Bull Redfish Generate Big Dollars for Louisiana

Louisiana fishing guide community partners with ASGA to conduct an economic impact survey to assess the value of redfish-driven tourism for the state.

Everyone knows that redfish are synonymous with Louisiana. When anglers think of the species, they almost always think of the idyllic angling environments in the “Sportsman’s Paradise”. Many of you are aware that a huge decision is on the horizon for the future of redfish in Louisiana. If you would like to learn more about the situation and support ASGA’s official letter to the State of Louisiana, please click here. We need anglers, guides and business owners from around the country to get behind this campaign and show the state how many eyes are watching and care about this movement. 

As Louisiana sits atop many bucket lists as a premiere destination for anglers from around the world, redfish bring in a tremendous amount of economy for the state. This remains undisputed – but how much economy do these drum really generate? For the last few months, our guides in Louisiana have been asking their clients to participate in a survey that details redfish expenditures. In simple terms: what are anglers spending to pursue redfish? What are the goals of these anglers? Why are these anglers going to this location rather than the countless other options around the globe?  

A fishing scene unlike many others. Giant redfish in skinny marsh ponds. Photo: Carter Abramson

ASGA was able to answer many of these questions through the Louisiana Red Drum Angler Expenditure Survey. The following provides a brief summary of this pioneering effort:

To quantify angler expenditures associated with Louisiana’s for-hire light-tackle recreational fishery for red drum (Sciaenops ocellatus), the American Saltwater Guides Association (ASGA) recently collaborated with members of Louisiana’s guide community to develop a survey for distribution to clients. The motivating factor for this study was ongoing concern about the status of the state’s red drum resource, which has led to discussions concerning future management strategies for this iconic species. While the fishery attracts and sustains a significant following whose primary motivation is light-tackle catch-and-release fishing, there have to date been no efforts to estimate the relative expenditures of this specialized group compared to Louisiana’s broader recreational community. Instead, the only available expenditure estimates are for Louisiana’s recreational fishery as a whole (Lovell et al. 2020).   Click the following link to view the full Louisiana Red Drum Angler Expenditure Survey.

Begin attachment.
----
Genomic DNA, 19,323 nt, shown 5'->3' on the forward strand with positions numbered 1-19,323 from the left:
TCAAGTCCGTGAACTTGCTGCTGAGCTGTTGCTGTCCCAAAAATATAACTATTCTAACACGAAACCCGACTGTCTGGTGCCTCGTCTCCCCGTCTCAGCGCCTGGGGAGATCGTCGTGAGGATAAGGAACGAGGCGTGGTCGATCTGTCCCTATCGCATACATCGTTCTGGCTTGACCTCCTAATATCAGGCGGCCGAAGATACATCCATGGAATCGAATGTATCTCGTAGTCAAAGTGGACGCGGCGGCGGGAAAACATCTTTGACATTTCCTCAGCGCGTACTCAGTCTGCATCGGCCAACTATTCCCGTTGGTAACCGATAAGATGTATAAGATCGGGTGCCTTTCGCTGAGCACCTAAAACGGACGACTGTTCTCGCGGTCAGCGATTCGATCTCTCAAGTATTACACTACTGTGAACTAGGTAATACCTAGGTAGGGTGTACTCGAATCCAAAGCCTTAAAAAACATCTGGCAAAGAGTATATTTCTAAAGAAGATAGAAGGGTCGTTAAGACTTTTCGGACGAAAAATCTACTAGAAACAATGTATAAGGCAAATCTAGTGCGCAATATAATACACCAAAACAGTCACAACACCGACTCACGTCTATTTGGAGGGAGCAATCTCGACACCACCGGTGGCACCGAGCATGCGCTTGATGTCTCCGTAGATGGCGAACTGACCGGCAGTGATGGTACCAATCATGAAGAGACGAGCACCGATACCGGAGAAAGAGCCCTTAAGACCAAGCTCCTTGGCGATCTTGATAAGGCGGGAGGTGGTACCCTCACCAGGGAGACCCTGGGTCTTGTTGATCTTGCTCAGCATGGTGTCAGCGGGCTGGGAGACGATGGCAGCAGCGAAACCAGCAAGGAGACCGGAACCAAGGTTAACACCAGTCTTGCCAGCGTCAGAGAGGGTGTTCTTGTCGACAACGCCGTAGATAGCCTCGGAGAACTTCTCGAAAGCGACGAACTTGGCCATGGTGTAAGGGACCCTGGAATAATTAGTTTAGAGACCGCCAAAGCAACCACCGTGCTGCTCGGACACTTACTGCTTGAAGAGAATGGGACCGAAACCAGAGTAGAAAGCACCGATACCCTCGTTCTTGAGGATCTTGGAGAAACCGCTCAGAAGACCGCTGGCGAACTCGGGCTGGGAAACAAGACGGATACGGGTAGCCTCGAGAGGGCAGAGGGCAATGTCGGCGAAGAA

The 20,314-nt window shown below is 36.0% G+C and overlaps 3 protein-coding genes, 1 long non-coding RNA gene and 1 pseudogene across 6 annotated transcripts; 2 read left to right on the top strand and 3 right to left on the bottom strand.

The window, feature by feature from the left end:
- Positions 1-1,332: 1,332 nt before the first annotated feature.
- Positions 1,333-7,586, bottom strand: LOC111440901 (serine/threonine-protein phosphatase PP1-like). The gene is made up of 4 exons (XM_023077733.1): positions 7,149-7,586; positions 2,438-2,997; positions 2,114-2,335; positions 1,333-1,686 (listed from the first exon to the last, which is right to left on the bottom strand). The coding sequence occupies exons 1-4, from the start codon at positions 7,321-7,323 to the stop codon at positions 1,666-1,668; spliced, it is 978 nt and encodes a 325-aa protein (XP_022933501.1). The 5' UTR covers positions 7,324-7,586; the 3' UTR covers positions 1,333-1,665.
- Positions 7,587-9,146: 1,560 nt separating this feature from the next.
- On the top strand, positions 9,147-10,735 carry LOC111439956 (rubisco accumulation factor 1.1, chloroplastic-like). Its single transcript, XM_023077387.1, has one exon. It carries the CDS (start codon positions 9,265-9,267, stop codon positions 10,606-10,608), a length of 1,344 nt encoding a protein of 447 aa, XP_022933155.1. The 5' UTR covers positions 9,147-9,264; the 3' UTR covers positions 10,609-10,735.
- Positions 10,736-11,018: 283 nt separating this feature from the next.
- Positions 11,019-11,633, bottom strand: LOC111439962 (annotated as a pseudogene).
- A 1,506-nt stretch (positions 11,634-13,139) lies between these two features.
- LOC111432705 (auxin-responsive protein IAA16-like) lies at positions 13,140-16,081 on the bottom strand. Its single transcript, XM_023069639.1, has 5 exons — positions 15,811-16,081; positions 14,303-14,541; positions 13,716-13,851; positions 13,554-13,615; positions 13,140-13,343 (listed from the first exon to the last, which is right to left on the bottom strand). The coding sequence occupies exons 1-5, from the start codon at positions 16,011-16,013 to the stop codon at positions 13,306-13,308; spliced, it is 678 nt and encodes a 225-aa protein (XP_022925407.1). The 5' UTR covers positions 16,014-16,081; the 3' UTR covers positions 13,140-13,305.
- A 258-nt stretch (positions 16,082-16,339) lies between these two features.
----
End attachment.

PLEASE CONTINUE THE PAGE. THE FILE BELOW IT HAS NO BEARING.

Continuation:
The survey found that anglers were almost completely from out of state and “catch and release” focused. They traveled for the experience. More specifically, to spend time with friends and family, catch (not harvest) trophy redfish, and just catch fish in general. Most notably, the economic impacts of these anglers is nothing short of staggering:

The mean expenditures per angler trip totaled $1075.32. Our guides take two anglers per day and average over 200 trips per season. This is a twelve-month fishery. In total, these numbers translate to about $430,000 in expenditures per guide per year. Essentially, each light tackle and fly guide brings in more than your average state park without the cost of repairing roads, rangers on duty, or general maintenance. 

In the midst of a struggling statewide economy, it is very notable that the Louisiana Wildlife and Fisheries Commission recognized the value redfish at the latest meeting and made the difficult choice to challenge traditional fisheries trends. The Notice of Intent issued by the commission on that important day asked for a 55% reduction in harvest, which would ensure abundant populations of redfish for generations to come. While this is heartwarming to hear, there is a long way to go.

The deadline for comment on the NOI is October 5th. From there, it must be approved by state legislators. Redfish regulations have not been changed since 1988. We don’t expect this to be an easy lift. This survey should prove to elected officials and decision-makers that redfish drive the economy of Southern Louisiana. Parishes in rural areas can’t afford to lose these dollars. The state is blessed to have an incredible natural resource. It is up to them to recognize this gift and nourish it accordingly. It is up to all of us to remind them that the Louisiana redfish is a dream trip for countless anglers from around the world. If the resource is depleted, those anglers will fish elsewhere – and take their dollars with them.  

The teal tail hues of a future bull red. Photo: Carter Abramson

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